The word “disappear” conjures up images of the type of disappearances that occured in Argentina when a military junta seized power from President Isabel Peron in 1976. In a historical account titled, “30,000 People Were ‘Disappeared’ in Argentina’s Dirty War. These Women Never Stopped Looking” by Erin Blakemore. He describes mothers still having no closure on their “disappeared” children in the following terms: The government made no effort to identify or document the desaparecidos. By “disappearing” them and disposing their bodies, the junta could in effect pretend they never existed. They knew about the “death flights” in which bodies were flung from aeroplanes into bodies of water. They heard rumours about detention centres where people were raped and tortured. And they searched desperately for traces of their loved ones.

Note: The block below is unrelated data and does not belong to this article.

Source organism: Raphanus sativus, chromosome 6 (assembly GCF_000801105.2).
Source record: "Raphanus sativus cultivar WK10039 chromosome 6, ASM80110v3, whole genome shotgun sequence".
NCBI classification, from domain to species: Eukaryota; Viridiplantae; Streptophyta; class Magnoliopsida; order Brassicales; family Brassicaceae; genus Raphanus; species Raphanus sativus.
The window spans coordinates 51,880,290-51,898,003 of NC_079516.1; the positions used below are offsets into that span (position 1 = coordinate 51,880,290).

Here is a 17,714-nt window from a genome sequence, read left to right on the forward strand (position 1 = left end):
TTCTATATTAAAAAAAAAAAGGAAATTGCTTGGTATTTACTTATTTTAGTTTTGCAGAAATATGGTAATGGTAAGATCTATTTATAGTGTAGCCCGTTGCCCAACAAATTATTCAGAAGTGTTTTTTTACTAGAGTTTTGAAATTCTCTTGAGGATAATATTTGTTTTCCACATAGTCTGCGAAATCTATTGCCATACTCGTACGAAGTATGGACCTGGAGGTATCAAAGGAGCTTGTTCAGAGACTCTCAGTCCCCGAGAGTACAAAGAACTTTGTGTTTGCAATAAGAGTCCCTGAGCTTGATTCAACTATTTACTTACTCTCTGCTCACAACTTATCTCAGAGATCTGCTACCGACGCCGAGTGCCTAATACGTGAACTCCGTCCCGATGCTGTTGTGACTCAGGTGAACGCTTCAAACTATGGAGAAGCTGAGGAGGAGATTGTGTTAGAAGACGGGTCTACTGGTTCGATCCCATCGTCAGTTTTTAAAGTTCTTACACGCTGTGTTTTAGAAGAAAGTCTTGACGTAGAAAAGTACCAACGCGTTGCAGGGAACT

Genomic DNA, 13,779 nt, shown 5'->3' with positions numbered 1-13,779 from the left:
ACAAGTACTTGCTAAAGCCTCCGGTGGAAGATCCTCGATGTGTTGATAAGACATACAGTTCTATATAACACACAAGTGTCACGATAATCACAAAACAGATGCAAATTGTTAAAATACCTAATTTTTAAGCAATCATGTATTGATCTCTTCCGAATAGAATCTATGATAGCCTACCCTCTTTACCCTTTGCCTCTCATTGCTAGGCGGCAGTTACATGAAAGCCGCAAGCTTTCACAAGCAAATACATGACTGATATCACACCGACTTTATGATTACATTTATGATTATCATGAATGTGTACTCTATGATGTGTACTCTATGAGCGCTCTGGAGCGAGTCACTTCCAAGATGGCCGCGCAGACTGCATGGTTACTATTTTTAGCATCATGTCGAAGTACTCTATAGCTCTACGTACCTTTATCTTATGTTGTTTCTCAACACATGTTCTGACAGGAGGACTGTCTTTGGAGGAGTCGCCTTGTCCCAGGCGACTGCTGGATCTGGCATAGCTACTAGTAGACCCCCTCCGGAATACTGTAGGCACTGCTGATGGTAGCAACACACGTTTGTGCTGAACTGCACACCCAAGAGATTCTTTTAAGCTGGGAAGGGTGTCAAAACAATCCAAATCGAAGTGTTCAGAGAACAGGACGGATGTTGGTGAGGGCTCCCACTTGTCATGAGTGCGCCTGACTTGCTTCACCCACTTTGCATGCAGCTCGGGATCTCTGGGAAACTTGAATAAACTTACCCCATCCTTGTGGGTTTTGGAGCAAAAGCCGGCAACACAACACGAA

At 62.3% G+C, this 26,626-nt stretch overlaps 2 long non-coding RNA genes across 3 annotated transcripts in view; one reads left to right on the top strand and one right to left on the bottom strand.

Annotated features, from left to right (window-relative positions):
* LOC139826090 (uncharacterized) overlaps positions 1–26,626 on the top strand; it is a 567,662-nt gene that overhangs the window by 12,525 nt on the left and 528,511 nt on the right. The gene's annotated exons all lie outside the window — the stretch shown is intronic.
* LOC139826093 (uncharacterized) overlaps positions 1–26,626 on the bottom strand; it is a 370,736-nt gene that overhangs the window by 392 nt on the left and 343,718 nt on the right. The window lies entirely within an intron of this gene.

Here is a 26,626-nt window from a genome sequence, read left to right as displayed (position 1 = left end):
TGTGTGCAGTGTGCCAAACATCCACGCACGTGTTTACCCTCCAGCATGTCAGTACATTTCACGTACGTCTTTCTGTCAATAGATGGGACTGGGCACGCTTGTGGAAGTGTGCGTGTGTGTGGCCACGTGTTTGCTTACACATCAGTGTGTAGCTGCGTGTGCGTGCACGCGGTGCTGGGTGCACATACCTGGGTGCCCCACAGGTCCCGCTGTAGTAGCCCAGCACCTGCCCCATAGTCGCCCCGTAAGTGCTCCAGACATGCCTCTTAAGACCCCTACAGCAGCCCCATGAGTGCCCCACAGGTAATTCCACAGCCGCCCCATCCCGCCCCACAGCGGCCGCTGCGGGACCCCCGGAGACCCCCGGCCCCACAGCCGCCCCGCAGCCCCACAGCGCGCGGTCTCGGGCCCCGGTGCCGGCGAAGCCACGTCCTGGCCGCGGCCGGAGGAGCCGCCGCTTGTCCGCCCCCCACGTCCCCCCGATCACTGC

“Assertive” is a favourite Australian media word to describe China and its activities in the South China Sea. The word looks innocuous enough. Used in propaganda, it is a way of establishing hierarchy. When China took a number of disputed islands in the South China Sea, it was said to be increasingly assertive. However, when the US took Diego Garcia from its rightful owners, and expelled them without adequate compensation, to use as a military base see it was not described as assertive. As the world’s biggest power, it was expected to behave in that manner. If it makes the comparison clearer, one often hears an employer complaining that the servant/maid is getting assertive. Never the other way round.